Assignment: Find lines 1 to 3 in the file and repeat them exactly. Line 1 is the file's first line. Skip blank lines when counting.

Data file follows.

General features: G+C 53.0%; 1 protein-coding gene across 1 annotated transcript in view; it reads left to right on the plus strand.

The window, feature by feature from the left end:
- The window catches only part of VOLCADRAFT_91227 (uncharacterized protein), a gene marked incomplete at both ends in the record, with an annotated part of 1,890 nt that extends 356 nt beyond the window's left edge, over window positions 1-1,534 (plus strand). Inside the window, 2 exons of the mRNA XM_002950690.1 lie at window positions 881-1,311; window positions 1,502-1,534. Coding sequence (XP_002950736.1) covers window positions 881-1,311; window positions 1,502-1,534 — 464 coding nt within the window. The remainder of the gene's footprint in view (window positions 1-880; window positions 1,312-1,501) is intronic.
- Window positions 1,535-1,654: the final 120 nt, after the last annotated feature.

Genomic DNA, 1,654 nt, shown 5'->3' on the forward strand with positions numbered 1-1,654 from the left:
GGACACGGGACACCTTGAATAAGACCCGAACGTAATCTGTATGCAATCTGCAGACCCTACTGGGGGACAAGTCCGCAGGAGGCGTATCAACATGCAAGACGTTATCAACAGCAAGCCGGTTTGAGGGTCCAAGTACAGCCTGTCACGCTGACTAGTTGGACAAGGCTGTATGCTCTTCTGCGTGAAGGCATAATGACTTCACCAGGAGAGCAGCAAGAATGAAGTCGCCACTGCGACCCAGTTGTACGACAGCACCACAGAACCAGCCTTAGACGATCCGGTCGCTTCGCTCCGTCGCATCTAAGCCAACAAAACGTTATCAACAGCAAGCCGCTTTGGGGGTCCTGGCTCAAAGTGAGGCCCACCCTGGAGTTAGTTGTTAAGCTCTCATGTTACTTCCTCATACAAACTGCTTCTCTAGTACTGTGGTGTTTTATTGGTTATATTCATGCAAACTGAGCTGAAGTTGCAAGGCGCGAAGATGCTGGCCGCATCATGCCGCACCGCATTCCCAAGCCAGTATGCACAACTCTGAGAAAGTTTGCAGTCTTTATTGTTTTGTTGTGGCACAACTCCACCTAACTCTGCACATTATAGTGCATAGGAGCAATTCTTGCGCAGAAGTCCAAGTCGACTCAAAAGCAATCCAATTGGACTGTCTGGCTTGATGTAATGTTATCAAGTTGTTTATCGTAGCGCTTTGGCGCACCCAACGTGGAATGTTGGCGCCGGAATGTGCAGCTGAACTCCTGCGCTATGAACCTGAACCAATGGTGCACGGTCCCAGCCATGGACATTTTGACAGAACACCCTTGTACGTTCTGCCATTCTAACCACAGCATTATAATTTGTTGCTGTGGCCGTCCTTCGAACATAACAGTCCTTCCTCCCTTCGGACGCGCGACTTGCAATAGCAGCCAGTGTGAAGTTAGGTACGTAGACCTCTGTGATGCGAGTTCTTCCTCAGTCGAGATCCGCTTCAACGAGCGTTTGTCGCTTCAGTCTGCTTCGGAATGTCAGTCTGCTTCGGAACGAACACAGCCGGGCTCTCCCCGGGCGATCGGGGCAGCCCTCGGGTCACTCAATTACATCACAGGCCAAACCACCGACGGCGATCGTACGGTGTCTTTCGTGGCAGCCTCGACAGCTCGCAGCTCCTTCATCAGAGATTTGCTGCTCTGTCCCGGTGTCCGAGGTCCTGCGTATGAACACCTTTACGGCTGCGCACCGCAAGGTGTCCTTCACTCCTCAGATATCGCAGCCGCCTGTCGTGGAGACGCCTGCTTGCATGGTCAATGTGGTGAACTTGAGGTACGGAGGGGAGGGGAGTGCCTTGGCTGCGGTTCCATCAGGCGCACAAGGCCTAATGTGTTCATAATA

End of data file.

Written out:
General features: G+C 53.0%; 1 protein-coding gene across 1 annotated transcript in view; it reads left to right on the plus strand.

The window, feature by feature from the left end:
- The window catches only part of VOLCADRAFT_91227 (uncharacterized protein), a gene marked incomplete at both ends in the record, with an annotated part of 1,890 nt that extends 356 nt beyond the window's left edge, over window positions 1-1,534 (plus strand). Inside the window, 2 exons of the mRNA XM_002950690.1 lie at window positions 881-1,311; window positions 1,502-1,534. Coding sequence (XP_002950736.1) covers window positions 881-1,311; window positions 1,502-1,534 — 464 coding nt within the window. The remainder of the gene's footprint in view (window positions 1-880; window positions 1,312-1,501) is intronic.